Migraine has more distinctive features that separate it from tension-type headaches. Migraine tends to be more severe, unilateral, pulsating, and associated with an aura (see below).

The typical migraine episode passes into four stages:

1. Migraine prodrome:

  • Occurs in most patients (77% of patients with migraine pass through the prodrome stage).
  • Prodrome symptoms are a group of affective or mood symptoms that proceeds with the headache.
  • Common symptoms include repeated yawning, euphoria, depression, irritability, food cravings, neck stiffness, and sometimes constipation.

2. Migraine Aura:

  • Affects about 25% of patients with migraine.
  • They are a group of neurological symptoms and are characteristic of migraine; they include:
  • Visual symptoms (bright lines, shapes, objects, or visual loss).
  • Hearing symptoms (tinnitus, hearing noises, music, or loss of hearing).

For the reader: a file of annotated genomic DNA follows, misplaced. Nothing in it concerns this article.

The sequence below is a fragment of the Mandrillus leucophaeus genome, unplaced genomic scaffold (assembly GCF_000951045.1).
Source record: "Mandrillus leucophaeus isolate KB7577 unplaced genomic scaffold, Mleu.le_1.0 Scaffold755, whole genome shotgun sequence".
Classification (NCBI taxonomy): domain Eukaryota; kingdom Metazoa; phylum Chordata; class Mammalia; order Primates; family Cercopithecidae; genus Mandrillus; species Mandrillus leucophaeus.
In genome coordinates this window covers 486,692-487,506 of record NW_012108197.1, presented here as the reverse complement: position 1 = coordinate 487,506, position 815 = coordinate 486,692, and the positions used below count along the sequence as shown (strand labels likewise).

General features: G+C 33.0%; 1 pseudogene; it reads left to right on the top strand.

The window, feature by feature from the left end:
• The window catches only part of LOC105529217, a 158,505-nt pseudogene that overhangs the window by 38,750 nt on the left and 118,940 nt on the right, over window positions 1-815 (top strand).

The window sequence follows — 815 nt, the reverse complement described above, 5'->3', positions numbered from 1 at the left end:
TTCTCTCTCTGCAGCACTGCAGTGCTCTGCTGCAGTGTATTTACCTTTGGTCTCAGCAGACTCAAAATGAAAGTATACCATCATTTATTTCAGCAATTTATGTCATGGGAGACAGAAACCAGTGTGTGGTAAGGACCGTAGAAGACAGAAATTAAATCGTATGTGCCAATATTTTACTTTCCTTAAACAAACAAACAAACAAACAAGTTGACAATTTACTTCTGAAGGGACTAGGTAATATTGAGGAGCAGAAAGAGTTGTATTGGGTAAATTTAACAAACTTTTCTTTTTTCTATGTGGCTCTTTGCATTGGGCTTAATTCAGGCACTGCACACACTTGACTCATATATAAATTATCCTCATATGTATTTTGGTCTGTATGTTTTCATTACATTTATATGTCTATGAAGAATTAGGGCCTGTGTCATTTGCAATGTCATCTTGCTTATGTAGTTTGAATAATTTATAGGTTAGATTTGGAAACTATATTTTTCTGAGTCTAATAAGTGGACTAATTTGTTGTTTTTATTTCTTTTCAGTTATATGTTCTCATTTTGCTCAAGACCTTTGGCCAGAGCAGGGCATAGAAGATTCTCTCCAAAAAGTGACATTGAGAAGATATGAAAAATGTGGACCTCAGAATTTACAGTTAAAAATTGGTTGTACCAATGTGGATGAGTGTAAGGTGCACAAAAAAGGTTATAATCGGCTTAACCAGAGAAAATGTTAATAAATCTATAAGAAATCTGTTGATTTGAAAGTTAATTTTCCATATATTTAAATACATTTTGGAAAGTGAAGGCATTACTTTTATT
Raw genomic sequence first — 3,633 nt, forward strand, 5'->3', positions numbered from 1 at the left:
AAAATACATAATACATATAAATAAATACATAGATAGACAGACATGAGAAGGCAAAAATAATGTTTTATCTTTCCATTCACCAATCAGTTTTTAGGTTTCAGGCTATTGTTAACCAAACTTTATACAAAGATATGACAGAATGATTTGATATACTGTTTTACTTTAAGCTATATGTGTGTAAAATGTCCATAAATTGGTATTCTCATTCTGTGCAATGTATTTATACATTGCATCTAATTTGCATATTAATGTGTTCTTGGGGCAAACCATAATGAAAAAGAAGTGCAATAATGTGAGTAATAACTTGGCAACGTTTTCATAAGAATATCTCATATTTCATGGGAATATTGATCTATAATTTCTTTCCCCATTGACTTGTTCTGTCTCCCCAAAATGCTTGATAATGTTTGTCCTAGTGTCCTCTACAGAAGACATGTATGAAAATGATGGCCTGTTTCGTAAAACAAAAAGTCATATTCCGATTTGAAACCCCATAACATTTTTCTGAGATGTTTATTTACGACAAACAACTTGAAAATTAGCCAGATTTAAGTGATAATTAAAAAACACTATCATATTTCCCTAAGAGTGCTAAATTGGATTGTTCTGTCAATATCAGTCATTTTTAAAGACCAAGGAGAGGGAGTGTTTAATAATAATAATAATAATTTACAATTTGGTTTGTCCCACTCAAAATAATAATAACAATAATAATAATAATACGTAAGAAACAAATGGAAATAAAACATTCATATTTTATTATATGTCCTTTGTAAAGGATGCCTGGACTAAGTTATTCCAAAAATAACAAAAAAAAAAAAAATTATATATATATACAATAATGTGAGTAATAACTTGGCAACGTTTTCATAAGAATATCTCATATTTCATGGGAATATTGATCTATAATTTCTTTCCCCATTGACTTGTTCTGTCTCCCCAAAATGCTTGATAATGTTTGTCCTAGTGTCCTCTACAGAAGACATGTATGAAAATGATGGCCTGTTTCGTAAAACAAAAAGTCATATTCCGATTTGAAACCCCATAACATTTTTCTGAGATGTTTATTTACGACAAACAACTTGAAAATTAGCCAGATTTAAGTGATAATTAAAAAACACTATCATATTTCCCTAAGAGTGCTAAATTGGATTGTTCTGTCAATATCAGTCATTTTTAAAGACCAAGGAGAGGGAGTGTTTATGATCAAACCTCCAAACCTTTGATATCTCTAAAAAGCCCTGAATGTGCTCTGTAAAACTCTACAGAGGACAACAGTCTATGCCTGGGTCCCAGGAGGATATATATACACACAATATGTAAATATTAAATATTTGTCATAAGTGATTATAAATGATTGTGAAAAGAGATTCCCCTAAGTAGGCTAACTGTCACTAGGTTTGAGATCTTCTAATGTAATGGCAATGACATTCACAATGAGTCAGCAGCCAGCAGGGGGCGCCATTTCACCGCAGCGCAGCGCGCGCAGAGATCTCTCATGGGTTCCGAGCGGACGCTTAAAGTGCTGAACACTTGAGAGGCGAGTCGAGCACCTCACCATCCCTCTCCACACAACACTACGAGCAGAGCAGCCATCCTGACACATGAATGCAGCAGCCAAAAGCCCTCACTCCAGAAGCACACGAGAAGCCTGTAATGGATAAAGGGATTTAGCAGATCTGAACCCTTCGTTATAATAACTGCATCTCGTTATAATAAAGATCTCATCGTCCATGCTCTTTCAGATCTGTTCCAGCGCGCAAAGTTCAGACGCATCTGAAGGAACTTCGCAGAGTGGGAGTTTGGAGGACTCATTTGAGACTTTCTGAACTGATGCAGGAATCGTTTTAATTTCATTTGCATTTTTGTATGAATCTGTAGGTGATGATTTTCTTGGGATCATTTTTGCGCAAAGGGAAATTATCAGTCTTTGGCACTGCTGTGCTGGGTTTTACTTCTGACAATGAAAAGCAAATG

• Abnormal movements or inability to move a part of your body.
  • Patients can experience one or more symptoms at the same time.
  • Duration: the symptoms develop gradually but disappear rapidly in no longer than an hour.

3. The migraine headache stage.

  • Starts after or during the aura stage.
  • It is often unilateral (70%), but it can be bilateral (30%).
  • Pulsation or throbbing in character is felt in the front and sides of the head.
  • The episode’s duration is at least 4 hours, and it can last for several days if left untreated.
  • Headache is often exacerbated by daily activities such as walking or climbing stairs (impairing the quality of life).